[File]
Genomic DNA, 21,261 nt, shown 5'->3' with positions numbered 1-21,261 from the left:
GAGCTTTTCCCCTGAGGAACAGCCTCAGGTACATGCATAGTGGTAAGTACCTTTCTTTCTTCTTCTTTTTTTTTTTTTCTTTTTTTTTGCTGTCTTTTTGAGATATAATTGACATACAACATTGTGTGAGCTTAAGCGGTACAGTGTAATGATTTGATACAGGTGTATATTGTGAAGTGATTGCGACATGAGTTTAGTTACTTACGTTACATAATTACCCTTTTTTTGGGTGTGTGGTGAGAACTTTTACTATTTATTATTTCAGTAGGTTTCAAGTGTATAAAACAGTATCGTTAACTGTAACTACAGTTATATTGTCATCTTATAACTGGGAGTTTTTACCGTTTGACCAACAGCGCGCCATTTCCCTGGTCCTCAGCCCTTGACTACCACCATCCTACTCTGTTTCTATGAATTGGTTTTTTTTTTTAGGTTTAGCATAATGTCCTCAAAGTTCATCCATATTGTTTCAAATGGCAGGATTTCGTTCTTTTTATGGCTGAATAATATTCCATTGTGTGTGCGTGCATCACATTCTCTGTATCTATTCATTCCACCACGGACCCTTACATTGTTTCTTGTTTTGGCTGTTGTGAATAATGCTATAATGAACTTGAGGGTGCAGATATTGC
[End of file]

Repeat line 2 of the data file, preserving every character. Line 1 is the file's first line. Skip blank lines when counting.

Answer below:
GAGCTTTTCCCCTGAGGAACAGCCTCAGGTACATGCATAGTGGTAAGTACCTTTCTTTCTTCTTCTTTTTTTTTTTTTCTTTTTTTTTGCTGTCTTTTTGAGATATAATTGACATACAACATTGTGTGAGCTTAAGCGGTACAGTGTAATGATTTGATACAGGTGTATATTGTGAAGTGATTGCGACATGAGTTTAGTTACTTACGTTACATAATTACCCTTTTTTTGGGTGTGTGGTGAGAACTTTTACTATTTATTATTTCAGTAGGTTTCAAGTGTATAAAACAGTATCGTTAACTGTAACTACAGTTATATTGTCATCTTATAACTGGGAGTTTTTACCGTTTGACCAACAGCGCGCCATTTCCCTGGTCCTCAGCCCTTGACTACCACCATCCTACTCTGTTTCTATGAATTGGTTTTTTTTTTTAGGTTTAGCATAATGTCCTCAAAGTTCATCCATATTGTTTCAAATGGCAGGATTTCGTTCTTTTTATGGCTGAATAATATTCCATTGTGTGTGCGTGCATCACATTCTCTGTATCTATTCATTCCACCACGGACCCTTACATTGTTTCTTGTTTTGGCTGTTGTGAATAATGCTATAATGAACTTGAGGGTGCAGATATTGC